Jamie Woods, a writer from Swansea, has poetry in Poetry Wales, Ink Sweat & Tears, Lucent Dreaming and elsewhere. With his work centring on experiences of disabilities and cancer, Jamie has been commended in the Hippocrates Prize for Poetry and Medicine 2021, and is now poet-in-residence at the charity Leukaemia Care. His debut pamphlet, Rebel Blood Cells, is available from Punk Dust Poetry.
The Silence of
the Hospital Ward
Silence is elusive, is illusive.
When your head is on the pillow
and you think that it’s close
you complacently relax and it scurries.
The mundane drip of the tap, the one
with handles for elbows
that you’re too far away from to give a nudge off.
The low-level buzz of electric light.
The slow wheeze heart and lung churn of the IV pump
and the siren when it’s nearly run out or you just bump the tube.
Other people’s ringtones, message chimes,
other people’s phone calls. Other people’s conversations.
The excitement of family,
the desperate anger.
The admin of auxiliaries and nurses and doctors,
the gossip of auxiliaries and nurses and doctors.
The driving mechanics, the alarms, the beeps;
blood pressure, oxygen count, your still-beating heart.
Painkillers wearing off.
The screams fly as wraiths through walls and curtains
biting and snatching away dying hope.
At night, at day – no time here, just numbers –
the ward whispers sting with invasiveness,
the rumbles of breathlessness and nasal congestion,
the snores, the moans, hurt like needles.
The shock, the pain, the begging.
The trundle of the drug trolley,
and the screams at night, my God,
the screams at night terrify, terrorise.
Clarion calls for carrion attacks.
Not me, not this time.
Headphones on, I sleep with the spoken word,
smooth voices, TED talks and shipping forecasts,
waking throughout, until Thought for the Day:
unrested, unblessed, undead.
Johnson’s Baby Shampoo
I get flashbacks now
when I step out of the shower
and bury my face in the towel
in the showers at Singleton
the water blasting furiously, too hot,
with a precious locked door
refuge from the dormitories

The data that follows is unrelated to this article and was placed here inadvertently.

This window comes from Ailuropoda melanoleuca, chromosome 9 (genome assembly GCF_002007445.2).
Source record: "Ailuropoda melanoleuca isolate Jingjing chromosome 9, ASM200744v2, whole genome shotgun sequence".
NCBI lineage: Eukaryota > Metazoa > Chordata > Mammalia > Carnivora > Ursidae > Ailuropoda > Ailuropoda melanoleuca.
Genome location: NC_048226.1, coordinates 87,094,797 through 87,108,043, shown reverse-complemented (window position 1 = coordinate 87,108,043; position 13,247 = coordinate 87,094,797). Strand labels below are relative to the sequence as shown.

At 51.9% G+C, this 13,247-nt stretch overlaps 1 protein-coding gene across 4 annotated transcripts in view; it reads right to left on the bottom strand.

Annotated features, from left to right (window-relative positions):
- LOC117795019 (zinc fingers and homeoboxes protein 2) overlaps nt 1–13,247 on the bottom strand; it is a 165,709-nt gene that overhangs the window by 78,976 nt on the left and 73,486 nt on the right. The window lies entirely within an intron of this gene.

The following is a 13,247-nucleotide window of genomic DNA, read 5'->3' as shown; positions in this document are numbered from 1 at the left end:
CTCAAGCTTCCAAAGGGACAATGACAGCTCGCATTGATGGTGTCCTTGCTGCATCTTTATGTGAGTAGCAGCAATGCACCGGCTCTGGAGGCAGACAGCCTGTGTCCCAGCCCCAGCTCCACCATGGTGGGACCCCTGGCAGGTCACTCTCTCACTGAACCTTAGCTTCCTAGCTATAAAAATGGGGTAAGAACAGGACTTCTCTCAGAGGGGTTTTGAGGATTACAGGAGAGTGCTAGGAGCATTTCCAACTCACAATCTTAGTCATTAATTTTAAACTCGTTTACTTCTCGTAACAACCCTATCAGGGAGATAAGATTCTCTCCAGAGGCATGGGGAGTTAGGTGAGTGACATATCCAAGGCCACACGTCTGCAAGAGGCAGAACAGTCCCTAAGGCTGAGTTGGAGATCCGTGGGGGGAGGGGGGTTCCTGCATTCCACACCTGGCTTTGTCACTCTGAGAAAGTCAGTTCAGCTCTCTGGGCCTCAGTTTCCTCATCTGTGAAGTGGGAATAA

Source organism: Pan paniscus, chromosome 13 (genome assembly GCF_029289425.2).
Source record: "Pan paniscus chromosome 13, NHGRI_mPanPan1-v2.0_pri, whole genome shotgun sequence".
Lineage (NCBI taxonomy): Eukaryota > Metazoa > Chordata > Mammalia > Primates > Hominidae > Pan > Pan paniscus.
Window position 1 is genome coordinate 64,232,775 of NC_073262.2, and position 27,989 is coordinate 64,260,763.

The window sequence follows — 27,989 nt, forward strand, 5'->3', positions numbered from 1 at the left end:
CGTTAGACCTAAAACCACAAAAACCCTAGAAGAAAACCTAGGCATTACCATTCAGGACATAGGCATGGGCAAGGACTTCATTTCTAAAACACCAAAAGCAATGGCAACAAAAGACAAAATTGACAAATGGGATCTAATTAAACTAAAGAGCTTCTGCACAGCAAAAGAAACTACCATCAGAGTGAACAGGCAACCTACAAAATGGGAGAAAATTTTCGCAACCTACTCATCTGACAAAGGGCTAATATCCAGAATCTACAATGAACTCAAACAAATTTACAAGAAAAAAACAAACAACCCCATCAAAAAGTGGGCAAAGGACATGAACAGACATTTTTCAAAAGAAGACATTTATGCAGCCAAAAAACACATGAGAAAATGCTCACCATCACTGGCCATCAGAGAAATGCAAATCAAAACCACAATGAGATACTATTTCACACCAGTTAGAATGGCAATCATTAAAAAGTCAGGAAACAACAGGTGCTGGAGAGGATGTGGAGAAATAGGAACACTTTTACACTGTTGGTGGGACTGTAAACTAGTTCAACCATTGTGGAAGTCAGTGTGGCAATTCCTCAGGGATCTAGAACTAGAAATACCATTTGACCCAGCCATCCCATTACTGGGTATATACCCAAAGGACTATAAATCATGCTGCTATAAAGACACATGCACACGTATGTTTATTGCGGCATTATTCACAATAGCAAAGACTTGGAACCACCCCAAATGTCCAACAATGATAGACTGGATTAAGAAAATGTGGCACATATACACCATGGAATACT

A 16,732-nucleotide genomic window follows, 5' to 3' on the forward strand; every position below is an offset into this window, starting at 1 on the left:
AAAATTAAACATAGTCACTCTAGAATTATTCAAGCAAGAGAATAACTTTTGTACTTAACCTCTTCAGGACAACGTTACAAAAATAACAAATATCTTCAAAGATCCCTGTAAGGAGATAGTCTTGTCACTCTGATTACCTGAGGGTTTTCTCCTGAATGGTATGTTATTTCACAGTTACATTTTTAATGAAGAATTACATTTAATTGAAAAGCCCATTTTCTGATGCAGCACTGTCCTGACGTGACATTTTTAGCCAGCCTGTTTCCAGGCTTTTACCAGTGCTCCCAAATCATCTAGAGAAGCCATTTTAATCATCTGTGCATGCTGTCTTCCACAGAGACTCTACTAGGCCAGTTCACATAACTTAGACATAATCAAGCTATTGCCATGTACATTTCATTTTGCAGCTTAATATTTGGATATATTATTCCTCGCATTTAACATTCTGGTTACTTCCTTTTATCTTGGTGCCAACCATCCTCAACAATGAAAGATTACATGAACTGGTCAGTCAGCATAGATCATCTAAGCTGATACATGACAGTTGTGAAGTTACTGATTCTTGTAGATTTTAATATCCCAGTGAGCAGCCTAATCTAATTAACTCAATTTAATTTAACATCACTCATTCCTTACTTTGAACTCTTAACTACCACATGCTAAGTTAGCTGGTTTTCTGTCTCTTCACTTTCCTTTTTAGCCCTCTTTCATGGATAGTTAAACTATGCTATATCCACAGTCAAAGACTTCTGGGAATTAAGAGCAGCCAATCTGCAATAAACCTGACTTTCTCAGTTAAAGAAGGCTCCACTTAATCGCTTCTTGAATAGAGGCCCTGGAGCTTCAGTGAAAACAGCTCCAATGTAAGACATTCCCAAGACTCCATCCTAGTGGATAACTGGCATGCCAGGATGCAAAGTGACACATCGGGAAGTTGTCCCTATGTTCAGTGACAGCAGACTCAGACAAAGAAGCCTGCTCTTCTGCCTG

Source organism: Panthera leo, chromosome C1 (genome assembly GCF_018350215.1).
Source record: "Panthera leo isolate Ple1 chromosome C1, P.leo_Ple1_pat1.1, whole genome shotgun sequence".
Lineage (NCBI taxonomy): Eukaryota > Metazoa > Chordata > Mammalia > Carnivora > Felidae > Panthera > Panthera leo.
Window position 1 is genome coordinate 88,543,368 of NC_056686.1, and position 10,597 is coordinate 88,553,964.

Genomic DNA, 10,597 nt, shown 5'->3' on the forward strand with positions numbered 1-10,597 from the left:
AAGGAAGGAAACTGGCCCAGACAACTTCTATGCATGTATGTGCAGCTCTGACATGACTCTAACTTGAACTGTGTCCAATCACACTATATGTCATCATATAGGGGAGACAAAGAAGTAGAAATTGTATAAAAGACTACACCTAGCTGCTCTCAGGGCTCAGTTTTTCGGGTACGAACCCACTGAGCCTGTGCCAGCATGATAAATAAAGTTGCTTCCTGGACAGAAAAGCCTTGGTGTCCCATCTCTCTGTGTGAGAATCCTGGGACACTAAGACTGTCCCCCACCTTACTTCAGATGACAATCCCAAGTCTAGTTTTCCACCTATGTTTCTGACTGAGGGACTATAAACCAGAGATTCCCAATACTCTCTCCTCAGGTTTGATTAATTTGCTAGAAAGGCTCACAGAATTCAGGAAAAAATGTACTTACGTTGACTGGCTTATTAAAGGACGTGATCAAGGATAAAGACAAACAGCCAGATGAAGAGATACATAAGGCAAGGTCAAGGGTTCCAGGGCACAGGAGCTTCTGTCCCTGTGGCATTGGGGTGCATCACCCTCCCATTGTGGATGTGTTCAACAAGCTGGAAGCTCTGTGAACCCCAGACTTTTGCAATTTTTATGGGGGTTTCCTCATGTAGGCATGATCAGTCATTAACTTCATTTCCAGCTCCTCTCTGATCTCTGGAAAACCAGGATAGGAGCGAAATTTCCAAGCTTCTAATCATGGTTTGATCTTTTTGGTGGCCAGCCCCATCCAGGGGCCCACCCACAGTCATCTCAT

let myself go,
the raging water and baby shampoo
blanch away the fatigue
from my dying broken skin
cry into the towel
until I’m ready to go back
to a freshly made bed
hospital corners, military precision,
fake smiles distracting from coal-blackened eyes
and I know
I’m not there anymore,
but it’s scalded into my brain and I can’t find
the right type of soap I need
to wash it all away.
Wolf Alice & Camper Van
Beethoven Live at the
Adam Smith Institute
Had a dream last night and everyone was coughing
In therapy today she forgets why we’re here
Tell me about a recent social situation that made you anxious?
I’ve not been in a social situation for the last two years
Everybody’s going out for lunch these days
So jealous of your new-found laissez-faire
I buy tickets for a concert that I’m aching for
But in my scared heart, I know I won’t go.
Resell them at face value in a free-market economy
The Adam Smith Institute must think that I’m ill.
DOORS AT SEVEN. MASKS OPTIONAL. ADMISSION RIGHTS RESERVED.
OVER 18s, WITH WORKING IMMUNE SYSTEMS ONLY.
Last night there were two hundred people in the room.
Walls sweat-shimmered, shoulders condensed, screaming tears,
You’re a Germ, kinetic hormones released.
Words now airborne, choruses viral.
I stay at home in my germ-free convalescence
Playing scratched old records for the left-behind.
The Silence of the Hospital Ward / Johnson’s Baby Shampoo:
Rebel Blood Cells (Punk Dust Poetry)
Wolf Alice & Camper Van Beethoven Live at the Adam Smith
Institute: Poetry Wales (Vol. 58, Issue 1)